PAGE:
Australia’s Last Riverboat Postman Trips and Dangar Ferry Service

Australia’s Last Riverboat Postman Trips: (33° 32′ 48″S, 151° 13′ 39″E) Daily cruises with Australia Post from Brooklyn Wharf (+61 (0)400 600 111) - bookings essential; and
Dangar Ferry Service: (33° 32′ 48″S, 151° 13′ 39″E) Pre-booked trips between Brooklyn and Patonga, opposite Hawkesbury River Marina, Brooklyn (+61 (0)448 101010). Both en route on the Great North Walk

The Great North Walk Companion extract- pages 50-51

Broken Bay has three distinct arms: to the west is the Hawkesbury River estuary, Brisbane Water lies to the north with Pittwater towards the south. These three arms are in fact ‘rias’ that were river valleys many, many years ago when sea level was significantly lower than today. As sea level rose, these were flooded to give the expansive, watery arms of the bay you see today. The bay officially lies between the northern Box Head and Barrenjoey Head to the south. The ‘BJ’ lighthouse dates back to 1881 and was built to help ships avoid the prominent headland. The Aboriginal inhabitants knew the Hawkesbury River as ‘Deerabin’.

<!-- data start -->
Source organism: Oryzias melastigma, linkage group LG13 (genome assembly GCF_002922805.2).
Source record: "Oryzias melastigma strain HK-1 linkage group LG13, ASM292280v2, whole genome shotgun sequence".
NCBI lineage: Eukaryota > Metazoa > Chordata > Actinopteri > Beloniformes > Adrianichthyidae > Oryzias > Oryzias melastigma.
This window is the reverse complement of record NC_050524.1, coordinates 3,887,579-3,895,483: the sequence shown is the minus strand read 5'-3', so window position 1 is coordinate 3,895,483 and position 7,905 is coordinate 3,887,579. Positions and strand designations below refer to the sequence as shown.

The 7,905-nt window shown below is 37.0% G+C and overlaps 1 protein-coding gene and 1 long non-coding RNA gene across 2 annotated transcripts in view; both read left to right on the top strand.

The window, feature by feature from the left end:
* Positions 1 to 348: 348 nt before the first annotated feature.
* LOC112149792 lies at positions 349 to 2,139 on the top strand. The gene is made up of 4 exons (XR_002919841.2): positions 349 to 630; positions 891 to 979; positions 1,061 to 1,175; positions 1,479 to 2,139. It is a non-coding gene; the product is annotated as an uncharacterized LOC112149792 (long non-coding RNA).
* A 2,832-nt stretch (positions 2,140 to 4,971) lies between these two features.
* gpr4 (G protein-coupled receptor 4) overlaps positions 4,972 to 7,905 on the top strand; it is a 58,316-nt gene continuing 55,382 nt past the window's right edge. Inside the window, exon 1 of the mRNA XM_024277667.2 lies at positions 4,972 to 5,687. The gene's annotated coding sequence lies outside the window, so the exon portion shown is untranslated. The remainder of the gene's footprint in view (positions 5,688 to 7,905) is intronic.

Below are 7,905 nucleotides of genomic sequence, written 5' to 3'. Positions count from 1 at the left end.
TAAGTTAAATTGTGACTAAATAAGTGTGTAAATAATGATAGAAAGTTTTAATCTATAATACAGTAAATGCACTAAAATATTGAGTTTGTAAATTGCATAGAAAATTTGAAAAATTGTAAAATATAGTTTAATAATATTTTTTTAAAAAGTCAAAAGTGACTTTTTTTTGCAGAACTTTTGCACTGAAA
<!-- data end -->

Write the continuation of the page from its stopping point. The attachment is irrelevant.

I try to compensate by telling my companion about the history of Broken Bay as we stand together looking across the waves. “Captain Cook discovered — well, he was the first Englishman to see — this bay on May 7, 1770. I have the quote from his log of sunset here:
‘....some broken land that appeared to form a bay bore at N 40 degrees W, distant 4 leagues (7 1/2 miles). This bay I named Broken Bay’”

“Excuse me interrupting,” says a smiling mother standing near us, “but I thought these days there was some controversy about whether our ‘Broken Bay’ was what was really sighted by Cook. My husband says that Cook actually passed this area at night, and that his log was in fact referring to the area around Narrabeen Lagoon.”
“I’ve heard both stories,” I agree. “Either way, the next white man here was without doubt our first Governor — Arthur Phillip —on August 22nd 1788.”
“Did you know that the River, the Hawkesbury that is, was named for a baron back in England — Baron Hawkesbury?” she asks her son who has joined her at the rail.
“Are you local,” my companion asks and, receiving a nod and a smile, continues, “can you tell us a bit about the islands, please?”

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